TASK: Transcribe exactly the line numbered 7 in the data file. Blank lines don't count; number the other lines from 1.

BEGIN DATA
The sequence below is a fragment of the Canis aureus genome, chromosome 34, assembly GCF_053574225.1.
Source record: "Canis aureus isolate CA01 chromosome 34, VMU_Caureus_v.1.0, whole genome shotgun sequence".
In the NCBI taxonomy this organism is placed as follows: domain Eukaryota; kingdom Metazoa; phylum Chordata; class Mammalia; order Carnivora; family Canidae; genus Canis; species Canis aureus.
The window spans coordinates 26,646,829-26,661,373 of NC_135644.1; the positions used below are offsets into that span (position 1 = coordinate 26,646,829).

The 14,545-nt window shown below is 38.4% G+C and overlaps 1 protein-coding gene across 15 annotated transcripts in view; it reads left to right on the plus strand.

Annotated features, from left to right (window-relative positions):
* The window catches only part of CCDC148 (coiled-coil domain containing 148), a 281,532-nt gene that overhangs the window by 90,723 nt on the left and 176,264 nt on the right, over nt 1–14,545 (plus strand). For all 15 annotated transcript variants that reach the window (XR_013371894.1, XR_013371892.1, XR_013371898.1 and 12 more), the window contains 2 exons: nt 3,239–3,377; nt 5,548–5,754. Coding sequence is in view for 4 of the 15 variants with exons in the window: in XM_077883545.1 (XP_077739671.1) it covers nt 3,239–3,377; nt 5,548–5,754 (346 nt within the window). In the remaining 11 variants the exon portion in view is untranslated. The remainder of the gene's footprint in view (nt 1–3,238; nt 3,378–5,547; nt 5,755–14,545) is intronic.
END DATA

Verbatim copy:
* The window catches only part of CCDC148 (coiled-coil domain containing 148), a 281,532-nt gene that overhangs the window by 90,723 nt on the left and 176,264 nt on the right, over nt 1–14,545 (plus strand). For all 15 annotated transcript variants that reach the window (XR_013371894.1, XR_013371892.1, XR_013371898.1 and 12 more), the window contains 2 exons: nt 3,239–3,377; nt 5,548–5,754. Coding sequence is in view for 4 of the 15 variants with exons in the window: in XM_077883545.1 (XP_077739671.1) it covers nt 3,239–3,377; nt 5,548–5,754 (346 nt within the window). In the remaining 11 variants the exon portion in view is untranslated. The remainder of the gene's footprint in view (nt 1–3,238; nt 3,378–5,547; nt 5,755–14,545) is intronic.